Edo State Reproductive Health Journalists have challenged government to evoke the Violence Against Persons Prohibition (VAPP) Law to prosecute Miss Uwa Omozuwa’s killer.
In a statement issued by Network of Reproductive Health Journalists of Nigeria, NRHJN and signed by the state coordinator, Joy Olabisi Akpaida, the group receives the news of the death of Miss Uwa Omozuwa with “shock and disbelief”.
The media group expresses concern that the alleged rape and murder of Omozuwa, who until death was an undergraduate of University of Benin, as an act of Sexual and Gender Based Violence SGBV, which is the spirit of the VAPP Act 2015.
The media nongovernmental organisation called on Governor Godwin Obaseki, State Police Command and Ministry of Justice as well as other stakeholders to immediately find and prosecute the killer (s) of Omozuwa under the VAPP Law which was domesticated by Edo State in 2019.
Late Omozuwa was reported to have been raped and killed on Friday, May 29 at the premises of the Redeemed Christian Church of God (RCCG) Ikpoba Hill where she went to study.
“As concerned Reproductive Health Journalists, we consider the act of rape as a Gender Based Violence and Violation against the humanity and womanhood of Late Miss Omozuwa.
” As Advocates of SGBV, we affirm that no woman, girl or anyone for that matter, should suffer Sexual Violence or have their dignity violated by another without facing the legal implication and consequences as stipulated by Laws and Acts of Nigeria”, the media group writes.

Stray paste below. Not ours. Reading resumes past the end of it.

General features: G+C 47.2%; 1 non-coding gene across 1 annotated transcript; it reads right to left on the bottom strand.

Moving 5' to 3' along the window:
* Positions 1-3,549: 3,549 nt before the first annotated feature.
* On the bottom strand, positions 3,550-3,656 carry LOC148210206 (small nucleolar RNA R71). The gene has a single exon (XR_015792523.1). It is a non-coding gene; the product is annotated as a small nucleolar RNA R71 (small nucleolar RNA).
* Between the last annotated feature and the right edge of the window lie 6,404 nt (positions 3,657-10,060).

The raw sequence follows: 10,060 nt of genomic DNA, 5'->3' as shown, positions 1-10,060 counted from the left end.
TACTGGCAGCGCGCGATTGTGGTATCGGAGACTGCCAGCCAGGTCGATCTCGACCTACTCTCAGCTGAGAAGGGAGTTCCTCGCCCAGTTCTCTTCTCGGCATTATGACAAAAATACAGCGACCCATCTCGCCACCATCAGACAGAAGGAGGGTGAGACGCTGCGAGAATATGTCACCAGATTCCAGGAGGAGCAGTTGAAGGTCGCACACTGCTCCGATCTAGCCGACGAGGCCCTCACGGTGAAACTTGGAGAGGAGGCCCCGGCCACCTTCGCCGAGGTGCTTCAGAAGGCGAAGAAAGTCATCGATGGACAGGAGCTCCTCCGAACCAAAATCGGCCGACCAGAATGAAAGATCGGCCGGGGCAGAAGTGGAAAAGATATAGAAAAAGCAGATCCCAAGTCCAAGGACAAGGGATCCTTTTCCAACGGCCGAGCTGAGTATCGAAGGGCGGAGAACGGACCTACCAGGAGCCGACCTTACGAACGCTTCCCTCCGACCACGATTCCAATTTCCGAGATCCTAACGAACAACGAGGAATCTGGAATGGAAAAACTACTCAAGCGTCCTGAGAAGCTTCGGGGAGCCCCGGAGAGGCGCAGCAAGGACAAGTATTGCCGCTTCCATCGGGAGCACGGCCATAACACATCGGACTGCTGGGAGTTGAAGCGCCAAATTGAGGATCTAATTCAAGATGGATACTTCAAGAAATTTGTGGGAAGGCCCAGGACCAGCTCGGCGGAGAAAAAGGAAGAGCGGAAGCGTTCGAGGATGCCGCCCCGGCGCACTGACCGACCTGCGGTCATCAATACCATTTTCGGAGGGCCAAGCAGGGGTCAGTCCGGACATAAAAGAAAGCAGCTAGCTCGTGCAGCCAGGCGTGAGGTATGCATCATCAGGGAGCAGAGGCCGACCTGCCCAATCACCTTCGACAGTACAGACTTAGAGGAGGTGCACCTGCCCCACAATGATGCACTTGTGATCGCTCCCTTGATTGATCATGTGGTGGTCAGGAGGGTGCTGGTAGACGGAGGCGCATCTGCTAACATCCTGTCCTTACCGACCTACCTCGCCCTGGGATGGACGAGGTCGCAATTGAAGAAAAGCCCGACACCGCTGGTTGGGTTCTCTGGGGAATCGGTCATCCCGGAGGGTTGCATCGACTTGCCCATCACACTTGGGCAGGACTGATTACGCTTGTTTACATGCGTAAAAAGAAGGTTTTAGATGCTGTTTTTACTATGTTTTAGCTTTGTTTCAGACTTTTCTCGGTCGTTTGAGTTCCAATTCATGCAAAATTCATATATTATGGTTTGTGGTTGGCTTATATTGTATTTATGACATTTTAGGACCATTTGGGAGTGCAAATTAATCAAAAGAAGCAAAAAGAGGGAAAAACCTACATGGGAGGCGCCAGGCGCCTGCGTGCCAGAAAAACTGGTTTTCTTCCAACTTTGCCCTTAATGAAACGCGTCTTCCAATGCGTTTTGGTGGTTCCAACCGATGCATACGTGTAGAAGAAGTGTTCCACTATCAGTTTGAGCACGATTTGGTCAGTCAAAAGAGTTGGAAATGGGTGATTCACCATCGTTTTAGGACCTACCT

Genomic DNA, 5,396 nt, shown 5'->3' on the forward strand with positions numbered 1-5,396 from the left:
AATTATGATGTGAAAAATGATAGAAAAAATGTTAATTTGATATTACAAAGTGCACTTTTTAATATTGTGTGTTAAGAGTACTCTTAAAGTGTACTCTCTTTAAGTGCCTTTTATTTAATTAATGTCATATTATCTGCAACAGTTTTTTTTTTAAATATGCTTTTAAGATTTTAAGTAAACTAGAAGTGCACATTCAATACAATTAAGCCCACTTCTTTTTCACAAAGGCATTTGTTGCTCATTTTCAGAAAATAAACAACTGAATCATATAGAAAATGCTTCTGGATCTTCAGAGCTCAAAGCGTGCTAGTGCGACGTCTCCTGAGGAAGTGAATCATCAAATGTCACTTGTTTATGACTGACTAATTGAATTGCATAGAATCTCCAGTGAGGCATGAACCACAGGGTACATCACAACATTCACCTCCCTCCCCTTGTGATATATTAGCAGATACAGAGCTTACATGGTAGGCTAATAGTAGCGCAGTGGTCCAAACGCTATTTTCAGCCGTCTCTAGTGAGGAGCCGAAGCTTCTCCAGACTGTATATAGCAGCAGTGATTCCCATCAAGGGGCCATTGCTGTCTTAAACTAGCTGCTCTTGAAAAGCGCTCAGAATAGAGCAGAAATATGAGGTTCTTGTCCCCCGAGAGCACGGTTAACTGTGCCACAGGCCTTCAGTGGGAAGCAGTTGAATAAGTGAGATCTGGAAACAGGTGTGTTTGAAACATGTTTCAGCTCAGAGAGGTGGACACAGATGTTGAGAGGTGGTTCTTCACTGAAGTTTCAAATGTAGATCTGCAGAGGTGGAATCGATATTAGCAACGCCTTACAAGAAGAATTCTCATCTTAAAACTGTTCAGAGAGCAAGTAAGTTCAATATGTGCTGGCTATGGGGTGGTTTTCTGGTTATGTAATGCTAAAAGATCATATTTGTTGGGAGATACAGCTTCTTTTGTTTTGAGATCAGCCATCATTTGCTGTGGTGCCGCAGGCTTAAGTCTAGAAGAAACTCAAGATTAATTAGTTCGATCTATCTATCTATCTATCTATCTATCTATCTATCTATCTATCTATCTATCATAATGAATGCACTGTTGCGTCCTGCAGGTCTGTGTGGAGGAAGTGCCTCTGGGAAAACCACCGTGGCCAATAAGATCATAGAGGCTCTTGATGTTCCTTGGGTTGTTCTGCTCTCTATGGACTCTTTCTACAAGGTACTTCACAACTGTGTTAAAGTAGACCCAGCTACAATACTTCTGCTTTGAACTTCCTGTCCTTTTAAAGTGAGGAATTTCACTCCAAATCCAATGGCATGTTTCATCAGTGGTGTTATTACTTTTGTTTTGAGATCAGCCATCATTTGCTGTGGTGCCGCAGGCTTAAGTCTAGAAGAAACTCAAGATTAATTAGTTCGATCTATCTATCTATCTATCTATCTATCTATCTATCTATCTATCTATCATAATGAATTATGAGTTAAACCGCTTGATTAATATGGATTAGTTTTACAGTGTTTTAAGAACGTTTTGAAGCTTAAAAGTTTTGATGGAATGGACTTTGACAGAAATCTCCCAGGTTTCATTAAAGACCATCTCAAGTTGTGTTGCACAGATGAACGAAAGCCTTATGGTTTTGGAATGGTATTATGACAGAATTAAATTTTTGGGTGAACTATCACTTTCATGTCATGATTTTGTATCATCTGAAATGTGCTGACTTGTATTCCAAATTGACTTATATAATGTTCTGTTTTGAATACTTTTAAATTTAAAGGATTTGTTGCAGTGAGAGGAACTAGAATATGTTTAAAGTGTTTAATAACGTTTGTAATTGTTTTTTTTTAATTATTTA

The group described Late Omozuwa as a promising young girl and an ideal role model in the Nigerian educational system who despite the Federal Government restriction order placed on schools and the tertiary education occasioned by the covid-19 pandemic, kept on studying in preparation for the ease of lockdown on Schools”.
The Network of Reproductive Health Journalists of Nigeria (NRHJN), is a cluster of Health Reporters, Editors and Producers with passion for reporting and working on issues related to Sexual, Reproductive Health & Rights.
The group was set up in April 2010 through partnership with Ipas Nigeria, principally to be the bridge between the Nigerian Society and Reproductive Health partners/ stakeholders working in Nigeria.